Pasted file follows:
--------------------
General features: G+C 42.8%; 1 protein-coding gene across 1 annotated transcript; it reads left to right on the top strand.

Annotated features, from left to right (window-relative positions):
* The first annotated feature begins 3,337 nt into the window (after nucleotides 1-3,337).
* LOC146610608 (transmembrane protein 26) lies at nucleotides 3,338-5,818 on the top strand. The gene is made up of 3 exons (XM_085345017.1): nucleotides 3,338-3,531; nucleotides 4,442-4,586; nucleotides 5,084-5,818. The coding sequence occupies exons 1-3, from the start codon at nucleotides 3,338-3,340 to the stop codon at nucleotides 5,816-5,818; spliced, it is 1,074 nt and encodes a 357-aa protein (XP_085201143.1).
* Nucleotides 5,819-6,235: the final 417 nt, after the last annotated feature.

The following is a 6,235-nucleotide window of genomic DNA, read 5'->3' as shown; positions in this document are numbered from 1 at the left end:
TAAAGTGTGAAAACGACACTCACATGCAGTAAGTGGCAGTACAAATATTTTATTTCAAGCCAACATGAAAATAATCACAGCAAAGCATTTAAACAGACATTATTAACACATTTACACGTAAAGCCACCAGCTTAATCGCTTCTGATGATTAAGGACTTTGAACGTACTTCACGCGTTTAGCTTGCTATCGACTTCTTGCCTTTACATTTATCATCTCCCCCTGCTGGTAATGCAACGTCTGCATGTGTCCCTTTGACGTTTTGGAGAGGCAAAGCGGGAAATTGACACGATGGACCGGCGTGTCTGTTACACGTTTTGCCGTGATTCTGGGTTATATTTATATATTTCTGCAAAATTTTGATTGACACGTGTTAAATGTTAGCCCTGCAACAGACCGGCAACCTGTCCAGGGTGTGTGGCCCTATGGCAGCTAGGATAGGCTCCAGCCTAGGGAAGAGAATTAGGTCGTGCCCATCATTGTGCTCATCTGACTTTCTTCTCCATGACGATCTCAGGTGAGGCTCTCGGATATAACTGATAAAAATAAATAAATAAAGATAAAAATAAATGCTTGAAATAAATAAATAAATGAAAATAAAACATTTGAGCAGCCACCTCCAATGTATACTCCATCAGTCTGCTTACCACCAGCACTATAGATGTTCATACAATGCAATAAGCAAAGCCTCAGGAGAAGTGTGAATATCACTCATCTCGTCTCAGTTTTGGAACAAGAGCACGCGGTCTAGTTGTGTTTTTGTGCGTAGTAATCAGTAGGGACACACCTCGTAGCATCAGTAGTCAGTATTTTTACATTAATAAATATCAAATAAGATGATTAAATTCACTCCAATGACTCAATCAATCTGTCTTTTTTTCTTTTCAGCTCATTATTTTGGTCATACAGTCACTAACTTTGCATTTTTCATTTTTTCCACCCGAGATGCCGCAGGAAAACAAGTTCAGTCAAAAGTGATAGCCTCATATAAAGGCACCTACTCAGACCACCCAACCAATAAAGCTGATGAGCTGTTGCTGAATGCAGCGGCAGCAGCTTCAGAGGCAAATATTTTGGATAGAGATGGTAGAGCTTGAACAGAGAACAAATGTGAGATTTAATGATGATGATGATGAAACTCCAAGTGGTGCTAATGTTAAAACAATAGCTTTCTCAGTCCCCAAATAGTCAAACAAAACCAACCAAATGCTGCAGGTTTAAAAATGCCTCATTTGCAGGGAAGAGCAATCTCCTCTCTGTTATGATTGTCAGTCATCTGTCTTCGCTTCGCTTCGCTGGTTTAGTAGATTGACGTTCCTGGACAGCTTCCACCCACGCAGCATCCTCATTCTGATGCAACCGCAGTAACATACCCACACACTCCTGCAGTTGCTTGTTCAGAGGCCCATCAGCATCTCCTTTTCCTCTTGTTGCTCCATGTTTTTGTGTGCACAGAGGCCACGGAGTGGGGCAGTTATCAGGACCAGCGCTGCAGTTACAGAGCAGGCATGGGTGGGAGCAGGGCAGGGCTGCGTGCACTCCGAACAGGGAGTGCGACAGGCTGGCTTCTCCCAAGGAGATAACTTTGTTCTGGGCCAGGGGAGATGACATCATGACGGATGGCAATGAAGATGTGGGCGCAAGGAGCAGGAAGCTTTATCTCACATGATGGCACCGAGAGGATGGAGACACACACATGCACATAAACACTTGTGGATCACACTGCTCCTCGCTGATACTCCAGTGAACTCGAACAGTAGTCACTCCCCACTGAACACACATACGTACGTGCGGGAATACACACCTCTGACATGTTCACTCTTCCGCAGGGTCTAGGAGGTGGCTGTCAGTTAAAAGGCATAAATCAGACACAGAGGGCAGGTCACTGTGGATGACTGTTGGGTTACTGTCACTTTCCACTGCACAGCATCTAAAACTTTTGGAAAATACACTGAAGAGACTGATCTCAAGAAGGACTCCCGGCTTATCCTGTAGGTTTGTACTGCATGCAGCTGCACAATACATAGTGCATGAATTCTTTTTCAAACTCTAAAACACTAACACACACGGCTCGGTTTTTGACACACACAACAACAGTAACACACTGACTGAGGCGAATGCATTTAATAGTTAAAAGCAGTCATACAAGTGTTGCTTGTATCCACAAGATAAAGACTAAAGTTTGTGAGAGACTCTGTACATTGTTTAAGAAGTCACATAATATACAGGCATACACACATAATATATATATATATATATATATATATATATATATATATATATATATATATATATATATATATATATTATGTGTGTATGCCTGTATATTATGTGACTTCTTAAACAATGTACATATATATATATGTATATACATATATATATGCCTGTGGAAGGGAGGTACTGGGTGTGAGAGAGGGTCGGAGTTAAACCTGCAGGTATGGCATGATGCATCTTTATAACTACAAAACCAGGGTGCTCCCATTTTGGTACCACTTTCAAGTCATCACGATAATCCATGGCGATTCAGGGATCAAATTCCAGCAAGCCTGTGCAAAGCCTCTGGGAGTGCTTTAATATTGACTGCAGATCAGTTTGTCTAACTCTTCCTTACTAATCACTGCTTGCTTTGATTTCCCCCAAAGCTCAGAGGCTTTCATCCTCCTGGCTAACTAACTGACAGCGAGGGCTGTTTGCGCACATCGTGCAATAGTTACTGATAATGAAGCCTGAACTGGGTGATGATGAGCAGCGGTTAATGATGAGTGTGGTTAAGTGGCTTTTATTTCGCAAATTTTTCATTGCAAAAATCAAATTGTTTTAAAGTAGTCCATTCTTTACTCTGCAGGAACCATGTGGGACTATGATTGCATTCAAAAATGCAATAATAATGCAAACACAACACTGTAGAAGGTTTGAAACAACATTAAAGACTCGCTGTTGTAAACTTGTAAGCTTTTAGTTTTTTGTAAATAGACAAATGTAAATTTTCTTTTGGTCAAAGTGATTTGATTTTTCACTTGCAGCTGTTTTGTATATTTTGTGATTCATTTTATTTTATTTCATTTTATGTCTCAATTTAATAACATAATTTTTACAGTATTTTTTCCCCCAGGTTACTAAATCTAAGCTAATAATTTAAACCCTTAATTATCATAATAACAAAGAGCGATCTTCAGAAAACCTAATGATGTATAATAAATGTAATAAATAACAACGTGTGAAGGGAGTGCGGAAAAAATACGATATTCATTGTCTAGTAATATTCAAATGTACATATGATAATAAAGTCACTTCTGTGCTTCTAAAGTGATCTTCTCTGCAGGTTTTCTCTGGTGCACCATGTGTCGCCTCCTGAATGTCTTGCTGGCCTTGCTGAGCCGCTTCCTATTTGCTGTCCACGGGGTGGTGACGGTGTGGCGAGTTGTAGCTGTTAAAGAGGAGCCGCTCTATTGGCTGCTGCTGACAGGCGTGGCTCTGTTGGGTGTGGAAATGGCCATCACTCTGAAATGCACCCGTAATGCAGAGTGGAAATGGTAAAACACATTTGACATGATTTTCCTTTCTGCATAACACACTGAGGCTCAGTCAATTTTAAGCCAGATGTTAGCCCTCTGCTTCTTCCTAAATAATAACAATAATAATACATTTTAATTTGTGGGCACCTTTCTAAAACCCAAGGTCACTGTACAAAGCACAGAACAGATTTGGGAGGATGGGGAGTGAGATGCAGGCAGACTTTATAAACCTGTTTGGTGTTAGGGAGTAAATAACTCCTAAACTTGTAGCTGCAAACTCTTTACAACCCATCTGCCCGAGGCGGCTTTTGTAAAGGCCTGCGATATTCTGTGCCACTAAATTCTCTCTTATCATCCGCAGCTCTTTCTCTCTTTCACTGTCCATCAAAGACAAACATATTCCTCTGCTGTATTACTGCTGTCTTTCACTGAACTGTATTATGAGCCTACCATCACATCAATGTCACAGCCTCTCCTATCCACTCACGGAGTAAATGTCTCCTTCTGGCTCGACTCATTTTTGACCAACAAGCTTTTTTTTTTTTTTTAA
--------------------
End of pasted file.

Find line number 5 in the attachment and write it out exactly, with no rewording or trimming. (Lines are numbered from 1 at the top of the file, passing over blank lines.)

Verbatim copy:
* Nucleotides 5,819-6,235: the final 417 nt, after the last annotated feature.